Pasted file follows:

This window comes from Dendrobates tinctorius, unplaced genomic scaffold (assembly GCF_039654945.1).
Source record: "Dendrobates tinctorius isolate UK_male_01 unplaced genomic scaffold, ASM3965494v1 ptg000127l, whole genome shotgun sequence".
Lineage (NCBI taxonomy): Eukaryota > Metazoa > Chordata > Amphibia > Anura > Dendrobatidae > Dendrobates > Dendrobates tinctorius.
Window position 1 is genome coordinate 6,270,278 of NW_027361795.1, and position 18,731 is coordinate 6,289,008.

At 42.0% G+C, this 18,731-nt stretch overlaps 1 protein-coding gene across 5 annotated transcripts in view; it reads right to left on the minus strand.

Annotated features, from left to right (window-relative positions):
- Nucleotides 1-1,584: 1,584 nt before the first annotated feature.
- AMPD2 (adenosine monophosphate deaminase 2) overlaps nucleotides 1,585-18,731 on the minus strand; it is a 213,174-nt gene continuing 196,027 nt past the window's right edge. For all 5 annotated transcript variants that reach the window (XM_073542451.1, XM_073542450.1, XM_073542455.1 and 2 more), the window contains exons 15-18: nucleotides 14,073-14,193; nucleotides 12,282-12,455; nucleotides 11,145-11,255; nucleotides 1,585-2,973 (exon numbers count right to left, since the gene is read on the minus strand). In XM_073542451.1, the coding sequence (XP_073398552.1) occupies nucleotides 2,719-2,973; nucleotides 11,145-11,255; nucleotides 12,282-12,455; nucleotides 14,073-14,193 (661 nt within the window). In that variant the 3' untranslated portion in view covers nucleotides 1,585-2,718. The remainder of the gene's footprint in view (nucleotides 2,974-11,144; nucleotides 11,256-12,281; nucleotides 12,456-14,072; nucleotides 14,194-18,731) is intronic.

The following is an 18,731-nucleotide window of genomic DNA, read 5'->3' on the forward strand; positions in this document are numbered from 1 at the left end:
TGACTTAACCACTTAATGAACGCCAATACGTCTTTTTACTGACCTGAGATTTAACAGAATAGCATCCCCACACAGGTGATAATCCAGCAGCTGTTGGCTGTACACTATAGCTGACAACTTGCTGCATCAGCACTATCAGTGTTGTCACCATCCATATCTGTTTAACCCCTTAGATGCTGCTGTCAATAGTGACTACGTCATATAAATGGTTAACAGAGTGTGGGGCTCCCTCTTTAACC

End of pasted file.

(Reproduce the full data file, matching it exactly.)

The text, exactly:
This window comes from Dendrobates tinctorius, unplaced genomic scaffold (assembly GCF_039654945.1).
Source record: "Dendrobates tinctorius isolate UK_male_01 unplaced genomic scaffold, ASM3965494v1 ptg000127l, whole genome shotgun sequence".
Lineage (NCBI taxonomy): Eukaryota > Metazoa > Chordata > Amphibia > Anura > Dendrobatidae > Dendrobates > Dendrobates tinctorius.
Window position 1 is genome coordinate 6,270,278 of NW_027361795.1, and position 18,731 is coordinate 6,289,008.

At 42.0% G+C, this 18,731-nt stretch overlaps 1 protein-coding gene across 5 annotated transcripts in view; it reads right to left on the minus strand.

Annotated features, from left to right (window-relative positions):
- Nucleotides 1-1,584: 1,584 nt before the first annotated feature.
- AMPD2 (adenosine monophosphate deaminase 2) overlaps nucleotides 1,585-18,731 on the minus strand; it is a 213,174-nt gene continuing 196,027 nt past the window's right edge. For all 5 annotated transcript variants that reach the window (XM_073542451.1, XM_073542450.1, XM_073542455.1 and 2 more), the window contains exons 15-18: nucleotides 14,073-14,193; nucleotides 12,282-12,455; nucleotides 11,145-11,255; nucleotides 1,585-2,973 (exon numbers count right to left, since the gene is read on the minus strand). In XM_073542451.1, the coding sequence (XP_073398552.1) occupies nucleotides 2,719-2,973; nucleotides 11,145-11,255; nucleotides 12,282-12,455; nucleotides 14,073-14,193 (661 nt within the window). In that variant the 3' untranslated portion in view covers nucleotides 1,585-2,718. The remainder of the gene's footprint in view (nucleotides 2,974-11,144; nucleotides 11,256-12,281; nucleotides 12,456-14,072; nucleotides 14,194-18,731) is intronic.

The following is an 18,731-nucleotide window of genomic DNA, read 5'->3' on the forward strand; positions in this document are numbered from 1 at the left end:
TGACTTAACCACTTAATGAACGCCAATACGTCTTTTTACTGACCTGAGATTTAACAGAATAGCATCCCCACACAGGTGATAATCCAGCAGCTGTTGGCTGTACACTATAGCTGACAACTTGCTGCATCAGCACTATCAGTGTTGTCACCATCCATATCTGTTTAACCCCTTAGATGCTGCTGTCAATAGTGACTACGTCATATAAATGGTTAACAGAGTGTGGGGCTCCCTCTTTAACC